The last book I reviewed, A Perfect Storm by Mike Martin, led me to this month's book. The main character in the Sgt. Windflower Mystery series is a Cree RCMP officer. He maintains traditional practices, and reads Embers: One Ojibway's Meditations by Richard Wagamese for solace and inspiration. After reviewing books by Wagamese, I selected Indian Horse to be my first.

Indian Horse is a novel about Saul Indian Horse, an Ojibway from Northern Ontario. He was raised by his grandmother in traditional ways, but at age eight he was forced to live at an Indian residential school.

Residential schools were funded by the Department of Indian Affairs and administered by churches. Their purpose was to expunge Indigenous ways and inculcate Canadian culture. Attendance for school age children was compulsory from 1894 until an unconscionable 1996 when the last closed. 

Not only were Indigenous children ripped from their families during formative years, they were subjected to physical, emotional and sexual abuses, and too many died from harsh conditions and torture. The result is generations of First Nation peoples alienated from their culture and language, lacking education, and experiencing post-traumatic syndrome and racism.

Indian Horse takes us through this dark period through the eyes of Saul. The book opens with him telling the reader that he has been told he needs to tell the stories to understand where he is from and where he is going. As his story unfolds, we can feel his joy and sadness, his success and failure, his anguish and emergence from a blocked out horrific experience. 

Canadians are going through a reconciliation process to "redress the legacy of residential schools." In 2008, then Prime Minister Harper issued an apology on behalf of the Canadian government. That same year the Truth and Reconciliation Commission was established to hear testimony.  Their "Call to Action" was finally released in 2015.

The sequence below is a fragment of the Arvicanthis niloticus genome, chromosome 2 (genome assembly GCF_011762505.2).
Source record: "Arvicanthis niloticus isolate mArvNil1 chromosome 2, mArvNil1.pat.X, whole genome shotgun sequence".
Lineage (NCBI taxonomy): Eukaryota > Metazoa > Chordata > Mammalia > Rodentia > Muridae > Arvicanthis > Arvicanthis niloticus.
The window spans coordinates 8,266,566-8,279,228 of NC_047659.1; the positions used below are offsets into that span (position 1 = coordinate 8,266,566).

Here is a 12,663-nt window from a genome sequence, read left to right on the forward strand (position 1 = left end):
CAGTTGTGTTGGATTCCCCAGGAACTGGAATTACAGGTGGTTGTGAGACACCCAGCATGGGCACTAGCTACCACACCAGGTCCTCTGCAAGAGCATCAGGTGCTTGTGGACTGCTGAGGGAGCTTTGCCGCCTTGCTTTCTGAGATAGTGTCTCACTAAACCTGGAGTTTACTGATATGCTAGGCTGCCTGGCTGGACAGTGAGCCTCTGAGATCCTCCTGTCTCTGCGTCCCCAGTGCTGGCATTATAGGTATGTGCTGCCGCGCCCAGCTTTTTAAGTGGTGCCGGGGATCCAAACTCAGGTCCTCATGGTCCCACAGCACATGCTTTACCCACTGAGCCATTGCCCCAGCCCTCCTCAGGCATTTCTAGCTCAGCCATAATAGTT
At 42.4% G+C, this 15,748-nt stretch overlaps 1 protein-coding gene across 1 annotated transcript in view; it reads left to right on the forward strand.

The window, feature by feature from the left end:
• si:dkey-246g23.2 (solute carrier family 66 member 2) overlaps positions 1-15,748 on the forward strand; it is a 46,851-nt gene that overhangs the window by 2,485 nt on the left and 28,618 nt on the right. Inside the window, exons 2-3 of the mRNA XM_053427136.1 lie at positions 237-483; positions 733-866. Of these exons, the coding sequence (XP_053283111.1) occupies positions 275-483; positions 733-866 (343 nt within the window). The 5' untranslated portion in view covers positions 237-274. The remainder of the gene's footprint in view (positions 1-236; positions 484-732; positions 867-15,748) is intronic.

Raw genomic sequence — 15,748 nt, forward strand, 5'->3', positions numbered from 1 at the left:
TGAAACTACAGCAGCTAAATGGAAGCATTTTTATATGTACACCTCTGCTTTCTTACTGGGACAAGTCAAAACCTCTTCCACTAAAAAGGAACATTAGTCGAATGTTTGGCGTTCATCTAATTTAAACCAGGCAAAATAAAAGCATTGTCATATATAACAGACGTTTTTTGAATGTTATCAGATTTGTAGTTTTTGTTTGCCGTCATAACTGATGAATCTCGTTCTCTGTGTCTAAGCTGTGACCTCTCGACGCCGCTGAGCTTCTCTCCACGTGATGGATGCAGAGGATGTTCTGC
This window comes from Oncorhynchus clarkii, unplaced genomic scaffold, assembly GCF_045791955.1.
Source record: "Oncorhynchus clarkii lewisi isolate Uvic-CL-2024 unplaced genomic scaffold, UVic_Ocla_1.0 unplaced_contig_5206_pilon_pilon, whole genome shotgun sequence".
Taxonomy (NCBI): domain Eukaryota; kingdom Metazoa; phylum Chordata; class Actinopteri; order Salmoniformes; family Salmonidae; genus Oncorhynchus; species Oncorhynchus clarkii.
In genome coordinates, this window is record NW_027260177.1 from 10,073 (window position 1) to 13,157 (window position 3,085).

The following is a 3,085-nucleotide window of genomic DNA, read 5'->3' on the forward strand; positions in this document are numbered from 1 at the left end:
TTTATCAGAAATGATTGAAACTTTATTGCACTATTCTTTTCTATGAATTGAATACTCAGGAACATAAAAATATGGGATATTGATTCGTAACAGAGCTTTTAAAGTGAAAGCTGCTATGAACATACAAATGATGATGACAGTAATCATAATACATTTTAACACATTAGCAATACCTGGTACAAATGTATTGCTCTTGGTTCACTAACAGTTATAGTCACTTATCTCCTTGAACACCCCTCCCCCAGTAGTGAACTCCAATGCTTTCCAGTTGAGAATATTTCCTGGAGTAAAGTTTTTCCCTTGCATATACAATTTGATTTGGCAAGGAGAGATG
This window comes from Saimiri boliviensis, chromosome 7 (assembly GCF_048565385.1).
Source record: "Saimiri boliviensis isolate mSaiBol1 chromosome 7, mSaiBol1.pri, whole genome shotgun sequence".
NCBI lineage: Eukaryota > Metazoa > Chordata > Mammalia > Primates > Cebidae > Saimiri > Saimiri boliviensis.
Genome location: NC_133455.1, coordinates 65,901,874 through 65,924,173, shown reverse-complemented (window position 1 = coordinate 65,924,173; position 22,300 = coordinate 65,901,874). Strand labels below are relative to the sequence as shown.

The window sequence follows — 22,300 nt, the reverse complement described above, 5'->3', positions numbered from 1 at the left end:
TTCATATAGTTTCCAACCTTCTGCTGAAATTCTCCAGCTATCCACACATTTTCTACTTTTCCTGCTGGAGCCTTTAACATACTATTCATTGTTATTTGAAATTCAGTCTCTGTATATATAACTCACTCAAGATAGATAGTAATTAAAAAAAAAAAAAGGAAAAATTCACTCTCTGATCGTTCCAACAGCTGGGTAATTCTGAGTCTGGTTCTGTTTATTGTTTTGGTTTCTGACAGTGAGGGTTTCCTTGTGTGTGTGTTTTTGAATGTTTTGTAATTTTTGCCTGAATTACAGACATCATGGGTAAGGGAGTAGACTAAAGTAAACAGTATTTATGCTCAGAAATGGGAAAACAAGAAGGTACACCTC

A community traditional canoe carving reconciliation project.

Towns like Powell River across Canada brought Settlers (non-Indigenous Canadians) and First Nation members together to have hard conversations and to develop a better understanding of the ramifications of racial prejudice and subjugation. As a Settler in my native U.S.A. and my Canadian home I personally have a lot of work to do to reconcile my life of white privilege with systemic racism.

Indian Horse was the "People's Choice" Award of Canada Reads and First Nations Community Reads winner in 2012.  It's not an easy read, but the message is important especially now. I highly recommend Indian Horse and am looking forward to my next Richard Wagamese book.

Here's another book related to truth and reconciliation. Powell River is located on traditional land of the Tla'amin First Nation, a Coast Salish tribe. Written As I Remember It by elder Elsie Paul tells about this same period of time from a local perspective. 

Raised by her grandparents and hidden from authorities during fall sweeps, she was forced to attend the Sechelt Residential School at age ten. He memoir includes Tla'amin Nation history from oral traditions to the present as her people move away from Indian Act control to a self-governing nation. 

 Both books are available online including Amazon. -- Margy